So the latest news is that parental stress can increase a child’s changes of DEVELOPING asthma, nevermind asthma attacks. Right – the pollution plays a role but PARENTAL STRESS is the biggie.
What a pile of …
Okay, I’ve been dealing with childhood asthma for 13 years. My eldest son developed mild asthma (along with environmental allergies) when he was about 5 years old. He outgrew it for the most part and has not needed any kind of puffer for years now. My youngest son developed serious asthma at age 3. With his first attack he almost died. The two years after his first attack were a time of high stress because we were in the hospital so much. Although we’ve noticed an increase in his tendency for an attack when HE is under stress (at school, at home, on a trip) I’ve noticed no difference in his asthma when I am highly stressed. Of course, living by the sea in Vancouver he wasn’t exposed to a lot of pollution either (the study in the news was done in Southern California). And, according to the study, if parents had high stress but did not live in a high pollution area, then there was no increase in the chance of the child developing asthma.
But this is all besides my point. What really irked me about this story was how the media treated it. Clearly the scientists stated that pollution was the underlying factor in the development of asthma. But the headlines shout “Parental Stress Linked to Kid’s Asthma.” It leaves a bad taste in my mouth because this whole parenting thing is fraught with enough opinions on how to be a “good” parent or not. If the kid has medical problems, the mother must have done something during pregnancy. Trust me, as a mother my experience has been to blame myself for my children’s health issues whether said blame is rational or not. What did I do wrong, what could I have done differently … was that one glass of wine in the ninth month what caused it? Was it all the insulin I had to inject? My god, was it the aspartame the nurse told me was okay to ingest? You get the picture – I don’t need the media to double the guilt.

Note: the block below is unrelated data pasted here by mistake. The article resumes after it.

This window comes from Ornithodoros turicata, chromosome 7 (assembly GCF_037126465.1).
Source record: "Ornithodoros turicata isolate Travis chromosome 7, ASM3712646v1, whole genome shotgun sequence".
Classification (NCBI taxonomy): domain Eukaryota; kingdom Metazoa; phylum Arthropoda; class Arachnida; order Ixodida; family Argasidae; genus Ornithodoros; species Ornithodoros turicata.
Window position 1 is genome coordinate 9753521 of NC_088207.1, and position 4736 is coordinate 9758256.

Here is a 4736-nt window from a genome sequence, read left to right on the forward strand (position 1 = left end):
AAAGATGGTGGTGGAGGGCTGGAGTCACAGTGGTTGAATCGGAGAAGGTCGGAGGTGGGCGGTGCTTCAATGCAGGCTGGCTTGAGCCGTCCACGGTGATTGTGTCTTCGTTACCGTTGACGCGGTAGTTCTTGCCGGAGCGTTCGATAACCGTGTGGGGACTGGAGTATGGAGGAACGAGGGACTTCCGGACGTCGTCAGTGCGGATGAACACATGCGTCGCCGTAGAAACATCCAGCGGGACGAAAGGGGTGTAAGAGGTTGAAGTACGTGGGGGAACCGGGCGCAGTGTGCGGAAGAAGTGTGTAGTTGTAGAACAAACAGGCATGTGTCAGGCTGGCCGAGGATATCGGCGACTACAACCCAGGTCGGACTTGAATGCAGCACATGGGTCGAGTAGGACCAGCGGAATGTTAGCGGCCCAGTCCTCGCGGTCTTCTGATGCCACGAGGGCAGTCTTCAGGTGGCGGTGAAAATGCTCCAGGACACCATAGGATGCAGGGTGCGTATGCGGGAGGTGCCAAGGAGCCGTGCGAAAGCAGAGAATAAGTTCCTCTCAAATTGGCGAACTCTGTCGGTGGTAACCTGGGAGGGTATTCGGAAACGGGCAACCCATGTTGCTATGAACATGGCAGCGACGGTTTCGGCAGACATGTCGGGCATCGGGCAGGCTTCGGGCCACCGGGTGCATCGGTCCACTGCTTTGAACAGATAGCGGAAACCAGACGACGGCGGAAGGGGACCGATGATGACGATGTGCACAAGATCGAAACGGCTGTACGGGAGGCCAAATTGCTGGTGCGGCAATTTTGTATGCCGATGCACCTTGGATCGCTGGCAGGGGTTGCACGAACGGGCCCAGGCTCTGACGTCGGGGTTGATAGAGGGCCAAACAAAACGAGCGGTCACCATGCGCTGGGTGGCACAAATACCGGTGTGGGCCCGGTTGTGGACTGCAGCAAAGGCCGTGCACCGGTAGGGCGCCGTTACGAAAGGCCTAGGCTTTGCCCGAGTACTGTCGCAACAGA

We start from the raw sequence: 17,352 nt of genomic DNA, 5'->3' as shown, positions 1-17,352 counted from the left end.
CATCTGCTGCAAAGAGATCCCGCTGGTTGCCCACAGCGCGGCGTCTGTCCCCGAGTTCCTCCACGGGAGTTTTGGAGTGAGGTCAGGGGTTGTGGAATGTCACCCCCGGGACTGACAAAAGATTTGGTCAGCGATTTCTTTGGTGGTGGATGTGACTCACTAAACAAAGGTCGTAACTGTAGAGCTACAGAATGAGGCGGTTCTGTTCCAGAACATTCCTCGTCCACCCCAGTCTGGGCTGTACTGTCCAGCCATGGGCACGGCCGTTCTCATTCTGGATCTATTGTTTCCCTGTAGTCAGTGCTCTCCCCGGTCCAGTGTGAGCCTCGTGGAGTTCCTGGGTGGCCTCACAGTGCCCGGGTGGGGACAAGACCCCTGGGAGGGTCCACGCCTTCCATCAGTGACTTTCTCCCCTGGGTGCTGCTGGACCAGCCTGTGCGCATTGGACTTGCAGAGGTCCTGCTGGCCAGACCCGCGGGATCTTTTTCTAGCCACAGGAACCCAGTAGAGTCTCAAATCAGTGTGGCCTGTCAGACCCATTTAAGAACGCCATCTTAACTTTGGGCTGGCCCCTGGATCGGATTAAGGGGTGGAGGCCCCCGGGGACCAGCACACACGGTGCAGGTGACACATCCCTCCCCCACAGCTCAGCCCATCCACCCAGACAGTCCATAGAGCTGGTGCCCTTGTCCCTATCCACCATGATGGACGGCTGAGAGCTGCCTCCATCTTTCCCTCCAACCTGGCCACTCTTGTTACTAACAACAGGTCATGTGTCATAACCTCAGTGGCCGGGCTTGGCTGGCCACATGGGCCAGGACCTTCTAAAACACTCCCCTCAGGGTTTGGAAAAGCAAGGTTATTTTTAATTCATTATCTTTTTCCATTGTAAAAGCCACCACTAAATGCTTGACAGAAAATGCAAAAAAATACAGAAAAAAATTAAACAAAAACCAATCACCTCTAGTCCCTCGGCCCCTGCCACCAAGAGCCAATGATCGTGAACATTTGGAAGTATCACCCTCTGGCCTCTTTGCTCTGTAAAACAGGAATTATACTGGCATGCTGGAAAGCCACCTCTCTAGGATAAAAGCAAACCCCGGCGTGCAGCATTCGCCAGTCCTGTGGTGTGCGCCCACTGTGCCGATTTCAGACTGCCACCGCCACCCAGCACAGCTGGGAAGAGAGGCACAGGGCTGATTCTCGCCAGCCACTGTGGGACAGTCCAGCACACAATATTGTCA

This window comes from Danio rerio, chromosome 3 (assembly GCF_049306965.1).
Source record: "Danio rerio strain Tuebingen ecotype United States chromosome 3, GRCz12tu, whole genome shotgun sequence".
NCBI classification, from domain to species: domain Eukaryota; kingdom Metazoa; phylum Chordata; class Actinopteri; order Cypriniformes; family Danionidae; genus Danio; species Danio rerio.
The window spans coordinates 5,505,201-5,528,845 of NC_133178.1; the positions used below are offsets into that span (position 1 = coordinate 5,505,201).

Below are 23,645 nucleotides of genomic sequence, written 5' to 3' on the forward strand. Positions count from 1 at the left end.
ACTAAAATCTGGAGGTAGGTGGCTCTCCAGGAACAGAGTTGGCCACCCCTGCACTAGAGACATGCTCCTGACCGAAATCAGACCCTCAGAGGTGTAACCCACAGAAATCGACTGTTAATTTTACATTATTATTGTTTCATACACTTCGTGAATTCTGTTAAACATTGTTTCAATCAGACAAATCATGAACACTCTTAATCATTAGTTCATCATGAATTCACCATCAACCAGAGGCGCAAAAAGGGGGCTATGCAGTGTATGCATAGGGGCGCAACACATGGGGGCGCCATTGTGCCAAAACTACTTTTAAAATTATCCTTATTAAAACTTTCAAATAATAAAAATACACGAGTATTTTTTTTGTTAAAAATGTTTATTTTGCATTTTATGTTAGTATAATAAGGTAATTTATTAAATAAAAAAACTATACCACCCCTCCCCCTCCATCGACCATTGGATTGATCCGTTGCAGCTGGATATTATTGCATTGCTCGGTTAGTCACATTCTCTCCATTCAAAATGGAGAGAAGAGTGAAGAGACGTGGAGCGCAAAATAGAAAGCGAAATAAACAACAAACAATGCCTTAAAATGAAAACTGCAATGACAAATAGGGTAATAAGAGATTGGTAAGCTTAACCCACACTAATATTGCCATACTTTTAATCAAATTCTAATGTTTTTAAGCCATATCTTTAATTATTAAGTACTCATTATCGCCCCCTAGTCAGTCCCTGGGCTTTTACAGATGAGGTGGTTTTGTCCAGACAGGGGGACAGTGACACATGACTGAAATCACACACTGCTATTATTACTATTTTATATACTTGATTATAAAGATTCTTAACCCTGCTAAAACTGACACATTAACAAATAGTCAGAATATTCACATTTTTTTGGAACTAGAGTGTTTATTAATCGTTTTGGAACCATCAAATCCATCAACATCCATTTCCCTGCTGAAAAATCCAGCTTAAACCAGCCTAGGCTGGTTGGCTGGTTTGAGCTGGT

Then there is the whole breastfeeding debate. I breastfed, yes, because I read it was best for baby but by the time my third child came along, I did so to save time. I’d tried bottles with my firstborn – what a pain in the arse. So, in part, I breastfed because it was a timesaver and more convenient. And the child who was breastfed the longest ended up having allergies, asthma and other issues. Just this week I read, after years of wondering WHY he was the one to develop the allergies, that, oops, breastfeeding actually may not prevent allergies in children. No shit, eh?
My underlying philosophy is as parents we do the best we can. We make mistakes – we are human. For our kids the most important thing is our love. I wonder if anyone has done a quantitative study on that? But then again, it probably wouldn’t be newsworthy.